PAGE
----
When digital goes printed: the Giallo Zafferano case

Oct 7, 2020 | Articles

Andrea Burgueño

Andrea Burgueño

Contributor

Right when everything goes digital, some online magazines have decided to do exactly the oposite. Why? Does it really make sense to launch a printed edition of a digital magazine or a blog? Let’s find out. This is what happens when digital goes printed: the Giallo Zafferano case.

Giallo Zafferano, Italy’s most famous cooking website

Giallo Zafferano was launched in 2006 with the aim of publishing a new cooking recipe a day. But a very nice initiative to inspire people to cook more at home became soon Italy’s most famous cooking website. With an average of 1.5 million visitors a day, the brand is even more famous than the most successful cooking TV show, Masterchef.

As expected, Giallo Zafferano (now owned by Mondadori) has a TV show, a very strong presence on social channels, an app, recipe books, branded products and, surprisingly, a printed magazine too.

Why would a successful website launch a printed magazine?

According to FIPP, Mondadori saw “the launch of the magazine was a natural extension given the huge popularity of the Giallo Zafferano brand”. The magazine costs only €1 and managed to sell 650,000 monthly copies as soon as it went out. This translates into a new source of revenue, not just from selling the magazine, but also, from selling advertising.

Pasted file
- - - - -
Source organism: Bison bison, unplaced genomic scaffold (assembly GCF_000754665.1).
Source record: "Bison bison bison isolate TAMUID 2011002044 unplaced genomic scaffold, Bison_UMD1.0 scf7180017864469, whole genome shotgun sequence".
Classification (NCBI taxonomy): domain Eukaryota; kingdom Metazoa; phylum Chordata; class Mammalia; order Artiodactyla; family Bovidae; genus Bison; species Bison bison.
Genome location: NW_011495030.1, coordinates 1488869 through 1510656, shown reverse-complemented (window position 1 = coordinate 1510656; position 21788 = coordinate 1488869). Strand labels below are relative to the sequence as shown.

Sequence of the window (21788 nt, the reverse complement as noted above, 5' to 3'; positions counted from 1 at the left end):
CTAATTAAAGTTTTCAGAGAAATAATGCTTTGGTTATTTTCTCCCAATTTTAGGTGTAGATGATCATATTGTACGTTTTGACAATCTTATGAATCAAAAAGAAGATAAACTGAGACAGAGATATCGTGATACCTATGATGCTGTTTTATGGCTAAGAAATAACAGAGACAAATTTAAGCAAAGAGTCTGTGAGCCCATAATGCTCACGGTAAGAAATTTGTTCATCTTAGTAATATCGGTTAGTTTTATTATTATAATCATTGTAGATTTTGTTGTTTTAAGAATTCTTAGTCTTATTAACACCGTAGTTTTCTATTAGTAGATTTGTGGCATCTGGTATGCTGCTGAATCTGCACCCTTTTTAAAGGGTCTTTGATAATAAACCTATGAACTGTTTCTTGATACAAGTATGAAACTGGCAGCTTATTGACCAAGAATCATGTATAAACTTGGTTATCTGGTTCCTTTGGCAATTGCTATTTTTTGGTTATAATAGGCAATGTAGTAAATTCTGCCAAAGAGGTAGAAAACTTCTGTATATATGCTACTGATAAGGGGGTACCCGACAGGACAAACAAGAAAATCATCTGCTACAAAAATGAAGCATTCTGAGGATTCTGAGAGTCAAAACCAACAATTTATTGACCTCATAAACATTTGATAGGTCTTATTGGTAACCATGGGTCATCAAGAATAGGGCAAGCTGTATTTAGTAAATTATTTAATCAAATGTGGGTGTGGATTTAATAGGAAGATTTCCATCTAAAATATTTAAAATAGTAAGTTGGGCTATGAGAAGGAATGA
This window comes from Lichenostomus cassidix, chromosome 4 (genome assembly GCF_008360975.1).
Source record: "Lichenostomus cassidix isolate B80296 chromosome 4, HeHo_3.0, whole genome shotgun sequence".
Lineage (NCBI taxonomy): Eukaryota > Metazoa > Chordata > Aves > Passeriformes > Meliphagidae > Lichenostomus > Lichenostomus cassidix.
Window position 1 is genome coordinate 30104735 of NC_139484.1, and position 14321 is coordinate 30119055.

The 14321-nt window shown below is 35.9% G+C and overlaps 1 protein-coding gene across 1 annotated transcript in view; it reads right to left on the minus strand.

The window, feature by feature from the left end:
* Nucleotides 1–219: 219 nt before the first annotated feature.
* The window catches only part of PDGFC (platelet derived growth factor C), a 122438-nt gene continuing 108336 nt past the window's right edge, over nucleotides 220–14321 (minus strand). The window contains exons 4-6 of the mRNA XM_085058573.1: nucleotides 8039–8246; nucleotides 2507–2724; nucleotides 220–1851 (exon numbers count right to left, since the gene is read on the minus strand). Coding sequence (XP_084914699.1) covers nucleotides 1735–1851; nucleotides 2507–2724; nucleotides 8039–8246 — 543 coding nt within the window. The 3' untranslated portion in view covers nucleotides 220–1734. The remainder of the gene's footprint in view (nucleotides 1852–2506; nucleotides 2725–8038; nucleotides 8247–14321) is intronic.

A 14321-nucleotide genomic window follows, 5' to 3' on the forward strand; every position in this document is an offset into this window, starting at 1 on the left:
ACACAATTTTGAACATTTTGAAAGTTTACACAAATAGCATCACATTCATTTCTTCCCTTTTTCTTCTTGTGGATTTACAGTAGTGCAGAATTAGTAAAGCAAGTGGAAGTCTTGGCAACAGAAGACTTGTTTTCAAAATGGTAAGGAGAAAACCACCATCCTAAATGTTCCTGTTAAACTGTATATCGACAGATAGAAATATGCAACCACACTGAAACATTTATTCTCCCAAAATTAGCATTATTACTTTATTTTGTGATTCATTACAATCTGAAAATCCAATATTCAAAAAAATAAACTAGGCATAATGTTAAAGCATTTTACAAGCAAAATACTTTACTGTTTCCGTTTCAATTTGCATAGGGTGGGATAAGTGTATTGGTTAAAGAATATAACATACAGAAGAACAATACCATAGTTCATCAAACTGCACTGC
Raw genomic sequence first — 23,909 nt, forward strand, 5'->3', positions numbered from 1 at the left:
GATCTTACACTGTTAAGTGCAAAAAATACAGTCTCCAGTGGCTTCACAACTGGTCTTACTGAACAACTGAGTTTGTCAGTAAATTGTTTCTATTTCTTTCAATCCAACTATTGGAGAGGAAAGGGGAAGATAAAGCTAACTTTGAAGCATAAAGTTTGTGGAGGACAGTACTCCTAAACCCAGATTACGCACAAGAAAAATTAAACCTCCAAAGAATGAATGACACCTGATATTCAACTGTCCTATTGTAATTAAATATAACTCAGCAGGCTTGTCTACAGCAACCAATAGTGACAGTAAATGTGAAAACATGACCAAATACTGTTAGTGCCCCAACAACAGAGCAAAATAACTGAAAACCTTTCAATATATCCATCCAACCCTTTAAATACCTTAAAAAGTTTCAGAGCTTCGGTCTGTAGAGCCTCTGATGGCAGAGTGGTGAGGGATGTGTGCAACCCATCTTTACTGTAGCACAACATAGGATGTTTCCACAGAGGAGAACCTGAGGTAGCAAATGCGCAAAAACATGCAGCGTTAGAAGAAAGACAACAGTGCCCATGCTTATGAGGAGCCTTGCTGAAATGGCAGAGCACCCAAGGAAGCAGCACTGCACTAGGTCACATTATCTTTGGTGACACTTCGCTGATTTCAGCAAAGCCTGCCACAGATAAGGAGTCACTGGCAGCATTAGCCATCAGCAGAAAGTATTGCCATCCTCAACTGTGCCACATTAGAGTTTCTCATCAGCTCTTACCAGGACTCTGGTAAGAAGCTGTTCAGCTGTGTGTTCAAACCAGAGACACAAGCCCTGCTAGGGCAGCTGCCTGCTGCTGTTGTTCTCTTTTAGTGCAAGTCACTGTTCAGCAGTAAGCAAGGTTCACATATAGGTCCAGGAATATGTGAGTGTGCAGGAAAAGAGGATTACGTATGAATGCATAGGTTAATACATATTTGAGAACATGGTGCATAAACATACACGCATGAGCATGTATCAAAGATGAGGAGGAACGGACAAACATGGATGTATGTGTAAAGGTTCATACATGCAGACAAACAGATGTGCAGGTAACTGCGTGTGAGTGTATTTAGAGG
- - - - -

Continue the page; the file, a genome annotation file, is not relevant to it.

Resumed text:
Also, both the website and the magazine influence consumers’ decisions, driving them to buy specific cooking products.

In other words: print is another direct source of income and a way to activate many other indirect ones. But there is also a very interesting fact regarding printed magazines in general.

When CDs came out it seemed that vinyls had no longer a place in the market. However, a few decades later those generations born with a CD in their hand decided to start collecting records. Why? Because they were vintage, cool, beautiful objects.

well, that’s exactly what Gen Z is doing. Gen Z buys and collects printed magazines the same way as Millennials collect records.

Giallo Zafferano is not alone

But Giallo Zafferano is not the only online website that has decided to launch a printed magazine. Earlier this year Highsnobiety launched HIGHStyle. Why?

New Editor-in-Chief Thom Bettridge stated that launching a printed magazine was “like a visual manifesto for the brand”. The company is experimenting with different mediums such as pop-ups and e-commerce platforms and print seems to be part of a more complete multimedia strategy.

Since Highsnobiety is a digital- first company, their approach to print is also like that. This means that print is an opportunity to try other forms and formats and express something else, different or new. However, no matter what they test or do in their printed magazines, there will always be a potential digital extension of the work. For instance, the magazine cover will be also posted on Instagram, therefore it needs to adapt to both the online and the offline environment.

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